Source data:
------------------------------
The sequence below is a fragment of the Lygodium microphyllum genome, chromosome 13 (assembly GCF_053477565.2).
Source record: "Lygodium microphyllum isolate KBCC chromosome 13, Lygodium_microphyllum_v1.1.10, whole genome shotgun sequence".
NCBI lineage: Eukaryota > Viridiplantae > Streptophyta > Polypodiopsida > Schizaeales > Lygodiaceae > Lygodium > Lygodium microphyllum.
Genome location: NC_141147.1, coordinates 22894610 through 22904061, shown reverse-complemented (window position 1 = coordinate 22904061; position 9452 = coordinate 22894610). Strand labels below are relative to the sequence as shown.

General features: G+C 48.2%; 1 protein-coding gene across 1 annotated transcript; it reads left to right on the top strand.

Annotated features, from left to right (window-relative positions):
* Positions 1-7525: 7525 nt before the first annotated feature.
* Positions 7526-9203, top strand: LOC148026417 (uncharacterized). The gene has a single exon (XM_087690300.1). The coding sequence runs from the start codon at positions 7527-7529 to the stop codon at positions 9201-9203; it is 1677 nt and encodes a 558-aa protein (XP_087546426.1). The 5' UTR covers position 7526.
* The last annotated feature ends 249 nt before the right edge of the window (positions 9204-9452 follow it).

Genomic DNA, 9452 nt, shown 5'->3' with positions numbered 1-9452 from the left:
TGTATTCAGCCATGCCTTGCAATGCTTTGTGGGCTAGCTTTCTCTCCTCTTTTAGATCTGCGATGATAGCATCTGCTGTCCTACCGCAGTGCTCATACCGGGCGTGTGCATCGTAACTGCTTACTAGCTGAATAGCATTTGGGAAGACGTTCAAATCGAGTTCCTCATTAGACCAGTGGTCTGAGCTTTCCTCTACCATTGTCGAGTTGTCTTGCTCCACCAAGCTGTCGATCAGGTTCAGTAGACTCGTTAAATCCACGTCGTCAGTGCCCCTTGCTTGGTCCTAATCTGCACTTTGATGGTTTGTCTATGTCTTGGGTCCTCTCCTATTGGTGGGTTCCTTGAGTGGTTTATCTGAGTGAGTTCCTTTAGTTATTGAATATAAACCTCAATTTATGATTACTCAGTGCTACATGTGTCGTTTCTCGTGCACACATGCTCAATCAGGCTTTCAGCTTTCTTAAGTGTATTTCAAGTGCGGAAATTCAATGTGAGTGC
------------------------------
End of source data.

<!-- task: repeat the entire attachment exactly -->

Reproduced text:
The sequence below is a fragment of the Lygodium microphyllum genome, chromosome 13 (assembly GCF_053477565.2).
Source record: "Lygodium microphyllum isolate KBCC chromosome 13, Lygodium_microphyllum_v1.1.10, whole genome shotgun sequence".
NCBI lineage: Eukaryota > Viridiplantae > Streptophyta > Polypodiopsida > Schizaeales > Lygodiaceae > Lygodium > Lygodium microphyllum.
Genome location: NC_141147.1, coordinates 22894610 through 22904061, shown reverse-complemented (window position 1 = coordinate 22904061; position 9452 = coordinate 22894610). Strand labels below are relative to the sequence as shown.

General features: G+C 48.2%; 1 protein-coding gene across 1 annotated transcript; it reads left to right on the top strand.

Annotated features, from left to right (window-relative positions):
* Positions 1-7525: 7525 nt before the first annotated feature.
* Positions 7526-9203, top strand: LOC148026417 (uncharacterized). The gene has a single exon (XM_087690300.1). The coding sequence runs from the start codon at positions 7527-7529 to the stop codon at positions 9201-9203; it is 1677 nt and encodes a 558-aa protein (XP_087546426.1). The 5' UTR covers position 7526.
* The last annotated feature ends 249 nt before the right edge of the window (positions 9204-9452 follow it).

Genomic DNA, 9452 nt, shown 5'->3' with positions numbered 1-9452 from the left:
TGTATTCAGCCATGCCTTGCAATGCTTTGTGGGCTAGCTTTCTCTCCTCTTTTAGATCTGCGATGATAGCATCTGCTGTCCTACCGCAGTGCTCATACCGGGCGTGTGCATCGTAACTGCTTACTAGCTGAATAGCATTTGGGAAGACGTTCAAATCGAGTTCCTCATTAGACCAGTGGTCTGAGCTTTCCTCTACCATTGTCGAGTTGTCTTGCTCCACCAAGCTGTCGATCAGGTTCAGTAGACTCGTTAAATCCACGTCGTCAGTGCCCCTTGCTTGGTCCTAATCTGCACTTTGATGGTTTGTCTATGTCTTGGGTCCTCTCCTATTGGTGGGTTCCTTGAGTGGTTTATCTGAGTGAGTTCCTTTAGTTATTGAATATAAACCTCAATTTATGATTACTCAGTGCTACATGTGTCGTTTCTCGTGCACACATGCTCAATCAGGCTTTCAGCTTTCTTAAGTGTATTTCAAGTGCGGAAATTCAATGTGAGTGC